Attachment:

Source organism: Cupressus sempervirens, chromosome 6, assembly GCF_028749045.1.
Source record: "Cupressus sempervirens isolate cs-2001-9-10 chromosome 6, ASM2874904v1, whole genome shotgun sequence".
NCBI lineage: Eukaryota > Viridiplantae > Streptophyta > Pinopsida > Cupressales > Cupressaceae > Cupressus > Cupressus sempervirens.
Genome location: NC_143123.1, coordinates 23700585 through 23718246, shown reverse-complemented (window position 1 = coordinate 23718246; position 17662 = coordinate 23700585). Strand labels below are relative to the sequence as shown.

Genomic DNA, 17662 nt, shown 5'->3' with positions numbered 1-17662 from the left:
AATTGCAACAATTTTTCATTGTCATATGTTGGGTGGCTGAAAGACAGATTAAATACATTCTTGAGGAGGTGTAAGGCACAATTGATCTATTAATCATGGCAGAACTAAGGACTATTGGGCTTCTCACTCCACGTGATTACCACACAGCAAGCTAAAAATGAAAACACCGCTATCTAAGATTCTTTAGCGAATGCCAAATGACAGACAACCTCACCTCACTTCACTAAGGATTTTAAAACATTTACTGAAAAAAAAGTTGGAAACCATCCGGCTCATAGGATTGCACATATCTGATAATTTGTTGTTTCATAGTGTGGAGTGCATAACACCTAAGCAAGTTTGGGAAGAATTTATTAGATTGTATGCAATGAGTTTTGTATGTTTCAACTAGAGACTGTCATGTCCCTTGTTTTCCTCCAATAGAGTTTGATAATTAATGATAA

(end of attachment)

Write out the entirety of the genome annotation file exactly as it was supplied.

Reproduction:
Source organism: Cupressus sempervirens, chromosome 6, assembly GCF_028749045.1.
Source record: "Cupressus sempervirens isolate cs-2001-9-10 chromosome 6, ASM2874904v1, whole genome shotgun sequence".
NCBI lineage: Eukaryota > Viridiplantae > Streptophyta > Pinopsida > Cupressales > Cupressaceae > Cupressus > Cupressus sempervirens.
Genome location: NC_143123.1, coordinates 23700585 through 23718246, shown reverse-complemented (window position 1 = coordinate 23718246; position 17662 = coordinate 23700585). Strand labels below are relative to the sequence as shown.

Genomic DNA, 17662 nt, shown 5'->3' with positions numbered 1-17662 from the left:
AATTGCAACAATTTTTCATTGTCATATGTTGGGTGGCTGAAAGACAGATTAAATACATTCTTGAGGAGGTGTAAGGCACAATTGATCTATTAATCATGGCAGAACTAAGGACTATTGGGCTTCTCACTCCACGTGATTACCACACAGCAAGCTAAAAATGAAAACACCGCTATCTAAGATTCTTTAGCGAATGCCAAATGACAGACAACCTCACCTCACTTCACTAAGGATTTTAAAACATTTACTGAAAAAAAAGTTGGAAACCATCCGGCTCATAGGATTGCACATATCTGATAATTTGTTGTTTCATAGTGTGGAGTGCATAACACCTAAGCAAGTTTGGGAAGAATTTATTAGATTGTATGCAATGAGTTTTGTATGTTTCAACTAGAGACTGTCATGTCCCTTGTTTTCCTCCAATAGAGTTTGATAATTAATGATAA